Journalists do have a reputation for being fierce about deadlines. There are actually good reasons – it’s worth considering the process of what happens after an article reaches us, if you’re an executive or PR person writing something for a magazine.

Errors and assumptions

There seems to be an air of “we can probably move this if we want to” around contributors to magazines for which I’ve worked. Here are some examples:

• I commissioned some items for the Radio Times once – and a famous conductor missed the deadline by a day and decided that meant he probably didn’t have to write the piece after all. We had of course reserved the space.

• A contributor to a magazine once assumed that he could write something the day after it came out and it would appear on the website, no harm done. We had of course reserved a space and were left scrambling around to fill it.

• A sponsor for an entire supplement once decided to commission the articles himself (fine, I’ll charge you anyway but I’d leave it to a professional if I were you). The supplement was due to appear the week he’d set everyone as a deadline. This gave no opportunity for any other process to happen…including printing the thing.

The process

If you or your client are approached to contribute to a publication, or pitch to a publication and succeed, great. Here’s what happens afterwards – and this happens on smaller as well as larger publications.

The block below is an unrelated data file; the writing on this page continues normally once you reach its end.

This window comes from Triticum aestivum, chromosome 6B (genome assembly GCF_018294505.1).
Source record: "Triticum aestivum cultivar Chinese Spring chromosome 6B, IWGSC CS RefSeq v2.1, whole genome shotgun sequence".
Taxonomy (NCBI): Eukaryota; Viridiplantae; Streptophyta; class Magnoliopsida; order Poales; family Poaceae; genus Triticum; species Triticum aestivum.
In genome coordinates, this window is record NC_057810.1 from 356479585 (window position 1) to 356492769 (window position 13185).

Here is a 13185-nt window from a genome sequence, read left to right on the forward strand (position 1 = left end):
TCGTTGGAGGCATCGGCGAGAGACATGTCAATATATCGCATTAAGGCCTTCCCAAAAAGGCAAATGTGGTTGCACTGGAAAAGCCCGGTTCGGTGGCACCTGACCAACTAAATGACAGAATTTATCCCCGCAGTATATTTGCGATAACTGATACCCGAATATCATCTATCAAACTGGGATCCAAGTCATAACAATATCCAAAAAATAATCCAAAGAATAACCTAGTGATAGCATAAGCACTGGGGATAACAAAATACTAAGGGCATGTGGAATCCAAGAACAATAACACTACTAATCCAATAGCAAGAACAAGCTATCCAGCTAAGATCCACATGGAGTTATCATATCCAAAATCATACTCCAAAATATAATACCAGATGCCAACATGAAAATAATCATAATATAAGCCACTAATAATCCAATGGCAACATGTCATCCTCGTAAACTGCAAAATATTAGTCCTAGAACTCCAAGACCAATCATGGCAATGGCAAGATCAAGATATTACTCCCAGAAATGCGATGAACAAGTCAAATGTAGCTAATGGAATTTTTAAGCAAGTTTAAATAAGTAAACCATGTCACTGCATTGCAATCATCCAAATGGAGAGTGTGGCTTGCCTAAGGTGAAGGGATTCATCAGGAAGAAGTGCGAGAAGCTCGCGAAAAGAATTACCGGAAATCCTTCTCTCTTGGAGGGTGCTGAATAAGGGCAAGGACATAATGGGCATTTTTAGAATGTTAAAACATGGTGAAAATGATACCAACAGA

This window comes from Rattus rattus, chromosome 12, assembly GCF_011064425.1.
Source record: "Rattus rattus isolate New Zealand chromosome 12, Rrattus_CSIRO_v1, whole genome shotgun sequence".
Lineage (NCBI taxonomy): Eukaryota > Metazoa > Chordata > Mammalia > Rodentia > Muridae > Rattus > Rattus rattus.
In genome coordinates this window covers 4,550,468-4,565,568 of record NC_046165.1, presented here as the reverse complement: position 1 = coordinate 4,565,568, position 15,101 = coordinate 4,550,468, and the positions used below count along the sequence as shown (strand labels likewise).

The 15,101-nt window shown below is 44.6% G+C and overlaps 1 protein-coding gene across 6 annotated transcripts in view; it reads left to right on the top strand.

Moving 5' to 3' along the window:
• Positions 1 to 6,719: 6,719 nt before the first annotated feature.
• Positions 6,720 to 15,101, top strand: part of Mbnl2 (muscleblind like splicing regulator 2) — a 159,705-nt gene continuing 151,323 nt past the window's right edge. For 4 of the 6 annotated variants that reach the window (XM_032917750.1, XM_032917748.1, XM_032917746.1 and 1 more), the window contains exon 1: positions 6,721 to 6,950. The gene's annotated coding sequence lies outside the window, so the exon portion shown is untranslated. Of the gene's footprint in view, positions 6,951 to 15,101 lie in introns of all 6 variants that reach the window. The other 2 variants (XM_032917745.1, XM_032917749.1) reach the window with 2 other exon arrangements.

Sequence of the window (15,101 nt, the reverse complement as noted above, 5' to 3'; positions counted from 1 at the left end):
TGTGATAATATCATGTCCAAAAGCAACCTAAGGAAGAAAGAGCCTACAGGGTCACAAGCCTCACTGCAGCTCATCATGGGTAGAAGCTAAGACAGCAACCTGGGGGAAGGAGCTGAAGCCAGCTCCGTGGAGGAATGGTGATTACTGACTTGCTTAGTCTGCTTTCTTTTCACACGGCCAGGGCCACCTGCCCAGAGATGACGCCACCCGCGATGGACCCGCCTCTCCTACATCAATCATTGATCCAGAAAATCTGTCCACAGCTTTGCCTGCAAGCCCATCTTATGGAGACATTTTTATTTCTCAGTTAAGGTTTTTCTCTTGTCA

First the editor will have a read of the piece you’ve written. If it’s not to length and on topic you can expect us to send it straight back. This sounds like common sense but a lot of people get it completely wrong.

Second, he or she will pass it to the subs to massage into house style (so ‘is a number written 1 or one’, ‘are companies singular or plural’ become important questions). This is non-negotiable; if you’re lucky enough to see it again after this stage, do not send it back with red biro amending your job title back into capital letters. I’ve actually seen this and other than the editorial team having a chuckle it doesn’t achieve much. Remember your article is not the only one being subbed. So expecting this to take less than a couple of days is unrealistic.